The Cornishman have also supported the movement. The St Ives Times
& Echo felt so confident about local knowledge of the language that it
circulated Christmas messages and cards saying:
"Nadelek Lowen ha Blethen Noweth da
and offered no translation to the English version:
"Wishing You a Merry Christmas and a Happy New Year".
The language has financial sponsorship from many sources, including the Millennium
Commission. The Bishop's advisory committee on Cornish language services
provides advice and support to churches wishing to use the language.
Increasingly, churches have visitors' instructions in Cornish and English.
The take-up of the language is now becoming so widespread that organisations such as
Kevas an taves Kernewek, the Cornish Language Board, are finding it difficult to
keep up with demand. Others include the Cornish sub-group of the European bureau
for lesser-used languages, Teere ha Tavas--or land and language--Gorseth Kernow,
Cussel an Tavas Kernuack, Cowethas an Yeth, Agan Tavas and Dalleth, the last of
which is the organisation promoting language to pre-school children. There are
many popular ceremonies--some ancient, some modern--which either use the
language or are entirely in the language.
Cornwall has many other cultural events associated with the language, including the
prestigious international Celtic film festival, which we hosted in St. Ives in
1997, with the programme in Cornish, English and French. There are many
films--some televised--made entirely, or significantly, in the language; the
latest on the Cornish surfing culture.
Commercially, Cornish is taking off, with shops selling only Cornish material, such as An
Lyverjy Kernewak, the Cornish book shop in the town of Helston in the south of
my constituency. Many companies are preferring to use Cornish names, and the GP
overnight service in the county is now called Kernowdoc. A great deal now goes
on in our schools--more than in my day--and there are many who study Cornish at
degree level in places such as Aberystwyth, Wales, and Harvard, USA.
One may ask what benefit that brings. In a world where many commercial and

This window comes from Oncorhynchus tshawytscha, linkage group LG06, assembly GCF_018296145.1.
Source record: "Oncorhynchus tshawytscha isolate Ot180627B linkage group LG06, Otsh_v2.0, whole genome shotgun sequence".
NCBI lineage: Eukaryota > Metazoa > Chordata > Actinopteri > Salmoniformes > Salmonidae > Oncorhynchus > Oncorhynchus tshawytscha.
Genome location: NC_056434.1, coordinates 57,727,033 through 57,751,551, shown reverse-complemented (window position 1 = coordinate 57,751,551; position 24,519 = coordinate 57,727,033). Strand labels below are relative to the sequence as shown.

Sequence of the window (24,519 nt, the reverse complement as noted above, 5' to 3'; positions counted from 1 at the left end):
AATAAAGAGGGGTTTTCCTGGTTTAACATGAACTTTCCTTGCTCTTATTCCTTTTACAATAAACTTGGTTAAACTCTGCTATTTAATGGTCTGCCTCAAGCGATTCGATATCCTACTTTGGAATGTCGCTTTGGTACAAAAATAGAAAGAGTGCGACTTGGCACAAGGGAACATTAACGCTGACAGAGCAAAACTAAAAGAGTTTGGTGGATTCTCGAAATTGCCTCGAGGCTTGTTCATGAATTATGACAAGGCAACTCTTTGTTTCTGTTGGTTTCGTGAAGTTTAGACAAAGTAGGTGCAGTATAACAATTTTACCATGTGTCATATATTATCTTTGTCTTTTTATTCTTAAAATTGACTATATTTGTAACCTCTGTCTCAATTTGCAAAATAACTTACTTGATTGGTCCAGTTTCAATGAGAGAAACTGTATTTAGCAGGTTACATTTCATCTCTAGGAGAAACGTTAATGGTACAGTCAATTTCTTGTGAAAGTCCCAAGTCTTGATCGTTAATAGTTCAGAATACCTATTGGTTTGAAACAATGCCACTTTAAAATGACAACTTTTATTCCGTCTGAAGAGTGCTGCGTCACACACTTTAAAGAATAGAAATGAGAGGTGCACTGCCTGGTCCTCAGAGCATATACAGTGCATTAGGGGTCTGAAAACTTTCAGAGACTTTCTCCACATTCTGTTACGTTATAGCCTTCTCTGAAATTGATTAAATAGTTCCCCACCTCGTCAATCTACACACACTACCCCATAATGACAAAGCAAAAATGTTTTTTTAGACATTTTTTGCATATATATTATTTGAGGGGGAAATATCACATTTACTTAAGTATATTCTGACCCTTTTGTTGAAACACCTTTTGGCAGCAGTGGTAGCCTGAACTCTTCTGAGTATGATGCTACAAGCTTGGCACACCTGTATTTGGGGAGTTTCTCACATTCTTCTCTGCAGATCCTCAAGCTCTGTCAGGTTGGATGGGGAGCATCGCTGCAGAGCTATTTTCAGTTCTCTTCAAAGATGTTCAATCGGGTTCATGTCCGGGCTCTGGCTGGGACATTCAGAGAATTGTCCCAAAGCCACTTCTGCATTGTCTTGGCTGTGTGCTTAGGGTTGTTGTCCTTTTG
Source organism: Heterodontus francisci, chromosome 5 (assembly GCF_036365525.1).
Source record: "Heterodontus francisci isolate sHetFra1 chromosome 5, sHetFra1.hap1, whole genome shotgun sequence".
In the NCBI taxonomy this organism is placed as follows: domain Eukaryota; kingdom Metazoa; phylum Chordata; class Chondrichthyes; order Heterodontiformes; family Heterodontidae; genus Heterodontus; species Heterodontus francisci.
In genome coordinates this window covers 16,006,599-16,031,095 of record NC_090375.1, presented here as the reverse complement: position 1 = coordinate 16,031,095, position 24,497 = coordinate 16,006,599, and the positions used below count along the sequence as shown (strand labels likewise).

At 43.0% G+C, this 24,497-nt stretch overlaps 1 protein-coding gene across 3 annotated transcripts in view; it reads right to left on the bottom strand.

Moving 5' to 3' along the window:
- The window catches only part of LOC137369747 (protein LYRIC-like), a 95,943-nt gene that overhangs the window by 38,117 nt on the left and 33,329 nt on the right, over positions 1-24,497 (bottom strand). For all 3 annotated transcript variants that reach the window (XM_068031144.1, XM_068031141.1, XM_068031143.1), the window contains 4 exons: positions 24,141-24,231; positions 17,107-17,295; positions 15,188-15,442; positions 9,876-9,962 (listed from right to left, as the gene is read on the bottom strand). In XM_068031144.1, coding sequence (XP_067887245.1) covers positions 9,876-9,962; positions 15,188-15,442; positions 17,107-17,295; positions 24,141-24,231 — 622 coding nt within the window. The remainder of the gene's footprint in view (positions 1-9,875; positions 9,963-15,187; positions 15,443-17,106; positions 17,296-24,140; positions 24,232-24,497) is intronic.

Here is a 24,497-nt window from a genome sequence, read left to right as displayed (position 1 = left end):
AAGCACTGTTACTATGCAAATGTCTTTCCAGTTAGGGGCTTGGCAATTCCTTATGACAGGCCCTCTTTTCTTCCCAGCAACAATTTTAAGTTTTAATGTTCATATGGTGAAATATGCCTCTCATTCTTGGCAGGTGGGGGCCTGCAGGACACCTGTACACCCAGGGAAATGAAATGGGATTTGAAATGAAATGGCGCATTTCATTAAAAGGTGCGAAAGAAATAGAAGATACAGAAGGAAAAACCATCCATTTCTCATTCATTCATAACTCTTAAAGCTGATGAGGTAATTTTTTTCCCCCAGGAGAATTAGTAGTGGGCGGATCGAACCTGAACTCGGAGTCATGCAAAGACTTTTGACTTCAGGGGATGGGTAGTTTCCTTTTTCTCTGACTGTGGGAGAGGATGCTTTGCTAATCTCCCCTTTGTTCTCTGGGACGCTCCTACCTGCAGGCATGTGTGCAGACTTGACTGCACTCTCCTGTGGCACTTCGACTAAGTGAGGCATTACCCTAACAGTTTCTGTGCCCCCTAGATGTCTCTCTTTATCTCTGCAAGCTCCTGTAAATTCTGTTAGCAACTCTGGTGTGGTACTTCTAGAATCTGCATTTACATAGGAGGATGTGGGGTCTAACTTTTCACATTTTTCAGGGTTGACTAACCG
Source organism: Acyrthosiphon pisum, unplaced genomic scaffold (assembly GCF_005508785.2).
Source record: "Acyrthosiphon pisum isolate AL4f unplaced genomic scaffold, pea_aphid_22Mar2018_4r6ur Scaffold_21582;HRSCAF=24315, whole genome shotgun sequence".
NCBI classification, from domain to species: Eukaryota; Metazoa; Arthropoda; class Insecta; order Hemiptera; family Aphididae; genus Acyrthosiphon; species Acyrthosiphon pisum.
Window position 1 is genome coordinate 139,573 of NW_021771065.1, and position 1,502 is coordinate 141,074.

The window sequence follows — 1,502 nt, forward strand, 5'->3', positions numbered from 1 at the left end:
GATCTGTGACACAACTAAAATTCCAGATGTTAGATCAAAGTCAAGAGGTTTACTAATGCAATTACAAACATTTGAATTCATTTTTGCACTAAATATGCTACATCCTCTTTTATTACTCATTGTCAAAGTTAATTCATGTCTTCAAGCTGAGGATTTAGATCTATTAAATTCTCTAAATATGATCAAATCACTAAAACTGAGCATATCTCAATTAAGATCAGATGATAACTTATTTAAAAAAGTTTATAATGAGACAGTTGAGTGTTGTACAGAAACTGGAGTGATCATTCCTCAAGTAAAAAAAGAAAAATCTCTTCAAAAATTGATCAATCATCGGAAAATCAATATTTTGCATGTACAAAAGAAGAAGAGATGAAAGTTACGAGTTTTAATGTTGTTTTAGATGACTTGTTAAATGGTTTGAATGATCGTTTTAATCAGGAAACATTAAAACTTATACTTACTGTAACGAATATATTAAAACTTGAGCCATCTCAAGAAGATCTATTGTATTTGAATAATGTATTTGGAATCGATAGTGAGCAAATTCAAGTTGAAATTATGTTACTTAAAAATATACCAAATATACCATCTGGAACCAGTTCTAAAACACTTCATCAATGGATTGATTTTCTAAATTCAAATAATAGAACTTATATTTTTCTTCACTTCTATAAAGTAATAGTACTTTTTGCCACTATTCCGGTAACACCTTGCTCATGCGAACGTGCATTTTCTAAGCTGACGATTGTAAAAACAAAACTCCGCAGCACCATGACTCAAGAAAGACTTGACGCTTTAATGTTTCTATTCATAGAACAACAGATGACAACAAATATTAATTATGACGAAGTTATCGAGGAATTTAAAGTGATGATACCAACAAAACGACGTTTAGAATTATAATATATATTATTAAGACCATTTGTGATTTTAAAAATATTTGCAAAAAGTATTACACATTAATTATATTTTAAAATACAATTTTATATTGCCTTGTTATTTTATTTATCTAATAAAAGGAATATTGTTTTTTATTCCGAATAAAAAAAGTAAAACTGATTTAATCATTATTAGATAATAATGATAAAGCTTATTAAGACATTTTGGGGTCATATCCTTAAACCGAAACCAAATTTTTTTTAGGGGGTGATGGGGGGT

multinational forces are producing bland uniformity, people want to hold on
to--and even develop--the fragments of cultural remains. In Cornwall, I would
argue that we have more than simply fragments, and we generate significant
cultural tourism not only in itself, but as an added dimension to the tourist
That has also been significant in helping Cornwall and the Isles of Scilly to secure
objective 1 status, which we hope will be secured at the end of March in the
next EU funding programme. Eurostat, in its statement agreeing to the splitting
of Cornwall from Devon for statistical purposes, made very specific reference to
"Cornwall's . . . distinctive cultural and historic factors
reflecting a Celtic background."
Before Cornish can rightfully take its place as an officially recognised language, we
need to sort out which Department is responsible for assessing Cornwall's case
for being specified under part II of the European charter for regional or
minority languages. It has been considered by the Department for Education and
Employment, the Home Office, the Department for Culture, Media and Sport, the
Department of the Environment, Transport and the Regions and the Welsh Office; I
have asked the Cabinet Office to determine responsibility, but it has put the
question back to the Foreign Office.
Cornwall has an unassailable case for being specified under part II, and some argue that
it should also be specified under part III of the charter, but it cannot get to
the starting blocks because no Department recognises its responsibility."
Postscript - The government is set to officially recognise the Cornish language for the first time, an MP has claimed. Andrew George, the MP for St Ives, said he expected Local Government Minister Nick Raynsford to make an announcement to Parliament by the end of July 1999.